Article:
If you're opening a Layout rather than the default lister, then there's a setting in each layout which controls where it opens (you can set this when saving a new layout, as well as when editing existing layouts in Preferences):

If Open layout relative to the monitor the mouse is currently on is turned off, then the layout will open the windows exactly where they were when you saved them.

(In both cases, this assumes the monitors and screen positions still exist. If you save a layout with a window on a second monitor which is then unplugged, the window will be moved to another monitor when you open it, since it would be invisible otherwise.)

(This is also assuming that ZMover or a similar tool is not moving other application's windows after they open. If you're seeing everything not remember positions where things used to, I'd suspect something like that was involved, rather than an OS change.)

This simply means that you did not even know of this issue. I will show you now on your own computer so you can see it for yourself under Windows 10:

Launch Internet Explorer.

Position the Window so that it is not maximized but at the far right edge of your screen touching the edges just like so:

Now close the window:

Finnally, re-open it:

You think it is in the same position now? Are you claiming it is in the same position on your computers? This is a Microsoft screw-up.

That’s a bug in IE. Opus is not IE.

I’m not sure why you are bothering to ask for help in here since you don’t seem to want to believe anything we tell you.

What you're seeing is because in Windows 10 the resizing border around windows is transparent. If you remember back to Windows 7, there was a thick border around windows that you could grab to resize them. That border is still there, but it's not visible.

It's still technically part of the window, and most software has no idea it's there and doesn't compensate for it. (It's also a pain to work out accurately how big it is, especially before a window has been displayed, and if you support multiple DPIs. Microsoft could have done better here.)

Technically, what IE's doing isn't wrong, but it is not ideal in terms of aesthetics, since it leaves what appears to be a gap at the edges of the screen. (The top edge of the window isn't affected because it doesn't have a transparent border, as the resizing border is inside the visible titlebar not outside it. The whole design is a kludge by Microsoft on top of the way Windows used to look/work to get what looks like very thin borders while still allowing you to grab the sides of windows to resize them.)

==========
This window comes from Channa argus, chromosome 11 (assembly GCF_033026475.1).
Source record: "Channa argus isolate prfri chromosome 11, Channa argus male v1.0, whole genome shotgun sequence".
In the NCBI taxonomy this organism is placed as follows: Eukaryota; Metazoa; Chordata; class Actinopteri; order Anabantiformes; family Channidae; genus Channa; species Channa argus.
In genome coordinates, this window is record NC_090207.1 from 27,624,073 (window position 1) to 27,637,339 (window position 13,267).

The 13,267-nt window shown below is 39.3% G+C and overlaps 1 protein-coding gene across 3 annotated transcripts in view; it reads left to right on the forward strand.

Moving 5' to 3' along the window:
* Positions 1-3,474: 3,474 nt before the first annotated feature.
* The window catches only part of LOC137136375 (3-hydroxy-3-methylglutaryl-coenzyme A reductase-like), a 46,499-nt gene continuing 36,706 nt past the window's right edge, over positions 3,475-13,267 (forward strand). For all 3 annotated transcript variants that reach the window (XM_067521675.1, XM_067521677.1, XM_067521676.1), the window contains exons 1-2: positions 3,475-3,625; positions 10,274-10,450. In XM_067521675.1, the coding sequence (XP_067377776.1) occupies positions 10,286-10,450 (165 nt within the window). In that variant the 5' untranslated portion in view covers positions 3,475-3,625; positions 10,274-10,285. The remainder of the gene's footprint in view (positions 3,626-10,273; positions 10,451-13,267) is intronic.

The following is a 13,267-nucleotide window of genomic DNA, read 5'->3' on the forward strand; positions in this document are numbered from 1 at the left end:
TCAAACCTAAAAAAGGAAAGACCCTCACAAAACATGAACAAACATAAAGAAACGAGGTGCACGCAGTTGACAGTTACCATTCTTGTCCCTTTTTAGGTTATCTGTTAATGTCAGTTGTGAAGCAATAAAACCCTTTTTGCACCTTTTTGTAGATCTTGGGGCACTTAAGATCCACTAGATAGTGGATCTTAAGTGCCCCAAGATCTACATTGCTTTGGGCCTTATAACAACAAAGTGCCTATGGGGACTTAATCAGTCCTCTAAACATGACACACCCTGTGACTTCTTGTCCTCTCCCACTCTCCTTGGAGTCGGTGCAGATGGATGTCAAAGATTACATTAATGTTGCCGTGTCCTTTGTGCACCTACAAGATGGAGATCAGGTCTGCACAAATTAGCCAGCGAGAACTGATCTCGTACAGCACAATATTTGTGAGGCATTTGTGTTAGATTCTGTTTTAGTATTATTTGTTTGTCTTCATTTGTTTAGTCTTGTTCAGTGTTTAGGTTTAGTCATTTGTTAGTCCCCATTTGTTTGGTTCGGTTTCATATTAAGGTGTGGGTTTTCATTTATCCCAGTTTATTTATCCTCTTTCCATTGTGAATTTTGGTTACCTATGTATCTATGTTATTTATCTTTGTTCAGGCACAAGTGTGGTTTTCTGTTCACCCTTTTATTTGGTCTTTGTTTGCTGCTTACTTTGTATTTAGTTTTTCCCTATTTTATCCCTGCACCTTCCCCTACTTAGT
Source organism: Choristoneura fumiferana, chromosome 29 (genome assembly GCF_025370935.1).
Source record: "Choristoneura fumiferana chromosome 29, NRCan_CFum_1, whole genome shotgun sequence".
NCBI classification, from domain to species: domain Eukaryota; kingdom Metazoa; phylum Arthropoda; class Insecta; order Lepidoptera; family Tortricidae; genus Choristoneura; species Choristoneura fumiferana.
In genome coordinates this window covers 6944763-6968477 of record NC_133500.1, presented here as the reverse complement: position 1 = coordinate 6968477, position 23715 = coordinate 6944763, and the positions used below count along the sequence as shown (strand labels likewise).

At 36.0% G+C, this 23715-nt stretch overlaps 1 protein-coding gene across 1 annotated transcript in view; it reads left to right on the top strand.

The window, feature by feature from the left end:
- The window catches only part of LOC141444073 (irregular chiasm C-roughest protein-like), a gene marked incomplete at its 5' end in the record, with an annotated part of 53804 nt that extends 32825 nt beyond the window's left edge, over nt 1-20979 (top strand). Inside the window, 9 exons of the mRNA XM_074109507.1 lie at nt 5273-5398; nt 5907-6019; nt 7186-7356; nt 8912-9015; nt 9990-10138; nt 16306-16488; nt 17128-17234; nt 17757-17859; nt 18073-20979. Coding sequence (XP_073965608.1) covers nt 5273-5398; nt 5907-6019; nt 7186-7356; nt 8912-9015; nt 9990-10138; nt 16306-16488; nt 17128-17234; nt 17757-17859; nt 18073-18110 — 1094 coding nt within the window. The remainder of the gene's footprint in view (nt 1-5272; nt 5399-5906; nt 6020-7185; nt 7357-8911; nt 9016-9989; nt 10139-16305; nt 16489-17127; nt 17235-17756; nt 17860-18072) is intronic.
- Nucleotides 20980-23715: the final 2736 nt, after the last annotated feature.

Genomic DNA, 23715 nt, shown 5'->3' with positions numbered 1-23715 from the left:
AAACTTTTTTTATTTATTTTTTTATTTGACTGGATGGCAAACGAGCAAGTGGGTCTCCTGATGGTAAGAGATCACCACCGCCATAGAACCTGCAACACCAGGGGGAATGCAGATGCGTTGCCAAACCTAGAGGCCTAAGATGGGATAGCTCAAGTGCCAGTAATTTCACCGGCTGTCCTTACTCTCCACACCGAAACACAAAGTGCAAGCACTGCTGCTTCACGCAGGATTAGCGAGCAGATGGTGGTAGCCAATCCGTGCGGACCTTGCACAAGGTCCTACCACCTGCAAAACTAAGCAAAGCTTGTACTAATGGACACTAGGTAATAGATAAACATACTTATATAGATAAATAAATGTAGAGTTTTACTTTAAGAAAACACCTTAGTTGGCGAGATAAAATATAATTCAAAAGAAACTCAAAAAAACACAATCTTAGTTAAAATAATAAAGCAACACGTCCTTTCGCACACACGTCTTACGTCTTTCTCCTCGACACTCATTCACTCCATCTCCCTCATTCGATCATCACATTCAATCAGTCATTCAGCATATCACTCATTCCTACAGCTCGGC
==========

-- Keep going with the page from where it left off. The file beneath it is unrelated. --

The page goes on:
It's something we do compensate for in Opus, however. So if you want Opus to remember window positions right at the edge of the screen, it will. (12.17.1 beta added a slight fix for the left edge of the screen, for what it's worth.)

Windows that go off-screen will be moved so they are on-screen, but anything up to the visible edge of the window will be preserved correctly, without the need for third party software to move things around.

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I was already aware of the transparent "border" that's often used around many windows. If I push the window to the right or left edge and then close it, it does move toward the center when I reopen it. However, after that first drift occurs, it no longer moves no matter how many times I open and close the window.

So, it is remembering the window position, but it's also obeying a rule of opening the window completely inside the screen area. Since the transparent border is part of the window, Windows the application has to move the window over enough to fit inside as well.

It's not Windows that moves it. Windows will let you open a window completely off-screen if that's what you ask for. It's the applications that (sometimes) move their windows to ensure they're completely on-screen.

Which is usually a good thing. The transparent border complicates things a bit, and not much software has been updated to account for it, but Opus has and does.